The next reopening of the vault took place in July 1819, following the death of Thomasina Clarke. On this occasion, the governor of Barbados, Sir Stapleton Cotton, Viscount Combermere, his aides, the commander of the garrison and several clergymen were present. When the marble door slab was removed, chaos was once more evident. A thorough examination of the entire area was again made. Every aspect was found to be rock solid. Again order was restored. The new body was put in place, and everyone waited while the floor was carefully covered with fine white sand. Diagrams were made of the inside arrangement, the heavy door slab was mortared into place, and the governor made several impressions in the wet mortar with his own seal.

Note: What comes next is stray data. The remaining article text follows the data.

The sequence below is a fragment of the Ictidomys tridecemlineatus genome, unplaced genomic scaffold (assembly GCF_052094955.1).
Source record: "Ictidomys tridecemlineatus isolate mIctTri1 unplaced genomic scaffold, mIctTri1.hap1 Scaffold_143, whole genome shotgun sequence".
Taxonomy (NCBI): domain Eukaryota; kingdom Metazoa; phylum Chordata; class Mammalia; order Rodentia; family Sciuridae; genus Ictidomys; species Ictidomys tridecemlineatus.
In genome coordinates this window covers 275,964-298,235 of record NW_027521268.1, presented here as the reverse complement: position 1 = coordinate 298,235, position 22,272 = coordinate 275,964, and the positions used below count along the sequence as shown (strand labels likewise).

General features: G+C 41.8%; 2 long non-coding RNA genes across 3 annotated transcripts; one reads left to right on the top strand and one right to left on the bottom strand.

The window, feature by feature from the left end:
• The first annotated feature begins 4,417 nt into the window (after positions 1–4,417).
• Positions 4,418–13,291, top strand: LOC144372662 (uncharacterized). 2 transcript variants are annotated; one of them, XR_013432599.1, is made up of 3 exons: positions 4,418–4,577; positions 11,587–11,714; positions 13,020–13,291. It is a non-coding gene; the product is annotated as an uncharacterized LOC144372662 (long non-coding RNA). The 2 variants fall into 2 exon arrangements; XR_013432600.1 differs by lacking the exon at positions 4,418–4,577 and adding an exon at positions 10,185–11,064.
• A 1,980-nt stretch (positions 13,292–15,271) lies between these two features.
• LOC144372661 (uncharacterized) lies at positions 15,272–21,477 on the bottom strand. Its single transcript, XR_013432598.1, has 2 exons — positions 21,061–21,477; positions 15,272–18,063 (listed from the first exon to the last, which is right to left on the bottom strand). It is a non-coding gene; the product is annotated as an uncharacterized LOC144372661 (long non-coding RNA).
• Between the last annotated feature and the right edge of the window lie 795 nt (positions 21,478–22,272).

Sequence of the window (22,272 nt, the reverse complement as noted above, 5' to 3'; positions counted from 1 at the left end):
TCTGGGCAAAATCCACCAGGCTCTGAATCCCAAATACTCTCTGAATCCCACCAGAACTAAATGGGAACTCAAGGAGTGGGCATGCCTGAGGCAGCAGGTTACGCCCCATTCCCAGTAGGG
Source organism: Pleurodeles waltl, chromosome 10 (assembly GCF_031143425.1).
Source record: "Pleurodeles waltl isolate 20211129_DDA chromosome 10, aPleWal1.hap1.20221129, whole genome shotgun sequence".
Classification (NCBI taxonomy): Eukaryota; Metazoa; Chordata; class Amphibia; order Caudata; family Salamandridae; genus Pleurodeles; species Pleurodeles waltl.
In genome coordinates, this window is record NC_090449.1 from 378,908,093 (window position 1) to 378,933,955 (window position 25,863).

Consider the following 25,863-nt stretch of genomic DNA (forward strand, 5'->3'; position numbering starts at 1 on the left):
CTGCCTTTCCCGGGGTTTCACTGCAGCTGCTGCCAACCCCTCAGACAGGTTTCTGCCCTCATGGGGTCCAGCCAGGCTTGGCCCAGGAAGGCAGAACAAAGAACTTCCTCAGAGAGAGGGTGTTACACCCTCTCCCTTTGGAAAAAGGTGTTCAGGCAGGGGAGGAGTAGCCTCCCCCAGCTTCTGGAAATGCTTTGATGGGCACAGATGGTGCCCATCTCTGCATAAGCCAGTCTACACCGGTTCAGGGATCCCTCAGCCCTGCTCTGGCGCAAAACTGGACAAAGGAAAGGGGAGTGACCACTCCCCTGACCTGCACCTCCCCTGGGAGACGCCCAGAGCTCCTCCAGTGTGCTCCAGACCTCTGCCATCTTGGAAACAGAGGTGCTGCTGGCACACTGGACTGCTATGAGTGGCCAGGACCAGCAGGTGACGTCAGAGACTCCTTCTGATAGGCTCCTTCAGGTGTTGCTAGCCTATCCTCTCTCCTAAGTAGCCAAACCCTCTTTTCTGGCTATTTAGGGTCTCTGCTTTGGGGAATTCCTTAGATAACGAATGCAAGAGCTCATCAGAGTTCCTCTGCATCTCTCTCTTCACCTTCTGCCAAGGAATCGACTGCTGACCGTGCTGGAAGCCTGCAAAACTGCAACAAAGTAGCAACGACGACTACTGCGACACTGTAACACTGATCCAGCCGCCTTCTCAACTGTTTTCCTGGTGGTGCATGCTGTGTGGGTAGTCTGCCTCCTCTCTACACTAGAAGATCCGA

The next opening of the vault took place on April 18th, 1820. The governor and his top aides together with the rector of the parish practically took over. After meticulously examining the externals and checking the impressions of the official seal previously placed there and finding everything in order, the vault was opened. Evidence of violent disturbance again greeted them. Coffins were again seemingly tossed into new locations and positions by some unexplained force. The vault was structurally sound and there was no trace of anyone or anything in the fine sand on the floor.
That was as much as Barbados could take. The bodies were all removed and buried separately elsewhere. The vault remains empty today, in Christ Church. The mystery, which has excited worldwide interest, continues unsolved.
One of the old folk beliefs in Barbados was that there were spirit beings whom they called "hags" (usually planters' wives), who shed their skins at night and traveled in the form of balls of fire in search of blood. If someone were to find the hag's skin and rub it with pepper and salt, the hag could not re-